A giant step for a tiny town

New Market split on annexation to add 3,000 new houses

November 24, 2006|By Timothy B. Wheeler | Timothy B. Wheeler,sun reporter

NEW MARKET -- As they have in years past, shopkeepers and residents in this quaint, historic town are readying to celebrate the Christmas season next weekend with a three-day bash featuring a tree-lighting, holiday concerts and craft show.

But there's tension despite the festive air, as residents debate plans that would transform this small town, where almost everyone seems to know each other, into a modest-sized city with roughly 17 times as many people.

New Market, the self-proclaimed "antiques capital of Maryland," is embroiled in a very modern debate - about how much and how fast to grow. Residents are divided over plans to annex 1,200 acres of former fields and pasture outside town to build more than 3,000 new homes - enough to add about 8,000 residents to the current population of 460.

FOR THE RECORD - An article Friday misstated the number of homes proposed for an annexation under consideration by the town of New Market in Frederick County. The proposal calls for enough land to be annexed to build 3,050 homes. Also, the story understated the number of school sites that two development firms have offered to donate. The firms have offered three sites.
The Sun regrets the errors.

To supporters and opponents alike, the community's survival is at stake.

"We know the growth is coming," Mayor Winslow F. Burhans III said in a recent interview in his home cabinetmaking shop. "We need to get the best out of it."

But Richard S. Fleshman, a former mayor who owns Fleshman's Antiques, says the growth plans being pushed by his successor are "too much, too fast and too soon."

Founded in 1793 as a coach stop on the old National Pike between Baltimore and Frederick, New Market retains a Williamsburg-like charm in its historic district. Brick sidewalks and antique-looking street lamps front 18th- and 19th-century dwellings of brick, frame and stucco.

But change has already washed over New Market, and more is on the way. The two-lane Main Street is choking on traffic - as many as 10,000 vehicles a day, the mayor says. Commuters from outlying subdivisions pour through town on their way to and from Interstate 70, making it a challenge for pedestrians to cross safely.

Two national homebuilders seeking the annexations have pledged a total of nearly $80 million to address the town's traffic woes and a host of other municipal needs and wishes.

The companies, D.R. Horton Inc. and Winchester Homes, have offered to build a four-lane highway to the north of the historic district, which proponents say would provide a long-discussed bypass to divert some traffic off Main Street.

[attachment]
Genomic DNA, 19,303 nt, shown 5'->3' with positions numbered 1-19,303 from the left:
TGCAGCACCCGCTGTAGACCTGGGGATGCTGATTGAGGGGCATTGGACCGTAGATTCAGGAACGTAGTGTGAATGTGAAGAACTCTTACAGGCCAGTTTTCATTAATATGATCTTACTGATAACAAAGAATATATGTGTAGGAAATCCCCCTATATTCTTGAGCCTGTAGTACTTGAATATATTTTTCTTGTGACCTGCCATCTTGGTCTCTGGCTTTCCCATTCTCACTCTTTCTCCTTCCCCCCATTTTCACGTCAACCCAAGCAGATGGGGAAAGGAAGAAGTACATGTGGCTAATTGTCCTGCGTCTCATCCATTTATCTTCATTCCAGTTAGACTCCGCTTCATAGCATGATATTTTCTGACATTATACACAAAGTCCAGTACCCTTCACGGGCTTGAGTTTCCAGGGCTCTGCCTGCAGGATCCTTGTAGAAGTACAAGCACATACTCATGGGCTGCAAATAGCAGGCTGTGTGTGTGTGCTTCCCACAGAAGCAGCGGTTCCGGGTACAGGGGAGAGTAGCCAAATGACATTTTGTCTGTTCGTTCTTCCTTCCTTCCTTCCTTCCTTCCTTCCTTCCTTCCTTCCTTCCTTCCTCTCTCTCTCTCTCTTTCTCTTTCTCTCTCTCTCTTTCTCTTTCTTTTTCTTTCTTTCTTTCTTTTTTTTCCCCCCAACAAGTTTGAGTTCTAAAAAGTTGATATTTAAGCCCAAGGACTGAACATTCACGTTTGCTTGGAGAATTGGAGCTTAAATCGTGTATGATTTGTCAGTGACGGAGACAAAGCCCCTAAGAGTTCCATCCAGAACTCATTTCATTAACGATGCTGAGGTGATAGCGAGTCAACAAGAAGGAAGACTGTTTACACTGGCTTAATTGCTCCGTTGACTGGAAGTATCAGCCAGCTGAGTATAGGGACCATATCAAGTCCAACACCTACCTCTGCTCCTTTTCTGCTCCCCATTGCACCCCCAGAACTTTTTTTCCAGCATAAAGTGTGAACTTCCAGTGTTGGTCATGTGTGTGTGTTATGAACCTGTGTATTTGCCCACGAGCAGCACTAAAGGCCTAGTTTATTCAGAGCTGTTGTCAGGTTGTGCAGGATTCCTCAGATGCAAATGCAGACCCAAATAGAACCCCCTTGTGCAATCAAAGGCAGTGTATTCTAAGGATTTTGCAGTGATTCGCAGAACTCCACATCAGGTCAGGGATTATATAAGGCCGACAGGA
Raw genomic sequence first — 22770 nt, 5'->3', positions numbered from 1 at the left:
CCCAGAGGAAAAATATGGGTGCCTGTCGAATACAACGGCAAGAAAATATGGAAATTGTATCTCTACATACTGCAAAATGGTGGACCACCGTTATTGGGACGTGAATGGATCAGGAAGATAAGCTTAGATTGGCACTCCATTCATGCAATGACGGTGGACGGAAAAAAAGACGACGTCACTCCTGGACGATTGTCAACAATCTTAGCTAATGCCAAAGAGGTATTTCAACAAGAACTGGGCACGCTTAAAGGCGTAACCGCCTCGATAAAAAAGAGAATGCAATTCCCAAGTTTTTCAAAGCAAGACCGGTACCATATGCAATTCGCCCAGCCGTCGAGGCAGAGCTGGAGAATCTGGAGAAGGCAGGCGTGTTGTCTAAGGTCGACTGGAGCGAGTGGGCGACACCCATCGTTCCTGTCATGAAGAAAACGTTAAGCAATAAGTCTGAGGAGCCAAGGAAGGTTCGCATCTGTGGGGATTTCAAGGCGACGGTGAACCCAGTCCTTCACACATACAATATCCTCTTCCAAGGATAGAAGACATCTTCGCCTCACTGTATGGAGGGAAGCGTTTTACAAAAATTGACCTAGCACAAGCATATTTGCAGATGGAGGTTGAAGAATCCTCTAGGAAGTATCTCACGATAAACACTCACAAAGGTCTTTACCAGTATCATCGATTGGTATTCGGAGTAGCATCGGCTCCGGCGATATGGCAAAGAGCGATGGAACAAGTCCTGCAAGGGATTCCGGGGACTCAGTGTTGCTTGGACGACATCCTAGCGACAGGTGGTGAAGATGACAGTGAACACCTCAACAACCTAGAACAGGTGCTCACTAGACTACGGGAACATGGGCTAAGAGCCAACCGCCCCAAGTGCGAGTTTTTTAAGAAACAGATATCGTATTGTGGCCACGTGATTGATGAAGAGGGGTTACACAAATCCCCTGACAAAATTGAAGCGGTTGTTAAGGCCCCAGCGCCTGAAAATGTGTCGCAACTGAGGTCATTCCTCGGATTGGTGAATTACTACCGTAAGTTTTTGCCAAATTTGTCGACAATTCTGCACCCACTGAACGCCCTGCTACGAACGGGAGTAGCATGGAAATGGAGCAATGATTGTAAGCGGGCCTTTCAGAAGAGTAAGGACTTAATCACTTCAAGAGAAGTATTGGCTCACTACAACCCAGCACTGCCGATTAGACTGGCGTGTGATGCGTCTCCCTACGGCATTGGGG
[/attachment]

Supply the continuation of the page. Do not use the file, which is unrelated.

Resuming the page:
The companies also have offered to donate land for two schools and pay for a variety of other projects, including a new middle school, extension of a public water line into town, a new fire station, new ball fields and a facelift for Main Street, replacing its buckling brick sidewalks and about 70 curbside trees.

In return, the companies are seeking zoning from the town that would allow them to build 3,125 homes and a community shopping center.

"It's got to be a win-win for both of us, or it doesn't work," said Michael J. Conley, vice president of development for Winchester Homes.

The debate is rapidly coming to a head, with a public hearing set for Wednesday, and town officials vowing to vote by year's end. Burhans says he wants the lands annexed by Jan. 1, when a new state law takes effect that would put conditions on such municipal expansions - conditions the mayor fears could delay or perhaps even kill the whole deal.

The law was enacted by the General Assembly this year in response to public furor over a wave of similar development transforming small towns and rural villages on the Eastern Shore. The law, which calls for more collaboration between towns and counties on growth plans, could impose a five-year delay on development of annexed lands where differences are not resolved.

The town's 41-year-old mayor says developers are offering New Market a deal it can't afford to pass up. The community lacks the money to meet current needs, and Frederick County officials have long planned for growth around it - narrowly approving a plan last year to allow 14,000 new homes in the area.

Burhans contends that with these annexations, the town will reach an "optimal size," bringing enough homes and businesses inside its boundaries to raise ample tax revenue. Growth also will bring new blood to municipal boards and commissions, he adds.

But opponents question the need for New Market to grow so much, and warn that the development allowed by annexation will only aggravate the problems it is meant to fix. They point to a traffic study, for instance, that states that Main Street will be even busier in time, even if the bypass is built.

"For many of us, it's kind of a life-or-death struggle on the annexation," said Jim Jamieson, a Montgomery County lawyer whose family owns a farm just outside town. "The developers are throwing money at them, ... and the town council is enamored of all this."

Jamieson is a board member of Friends of Frederick County, a group advocating a slowdown of the development that has made Frederick one of the state's fastest-growing counties - and sparked a voter backlash.

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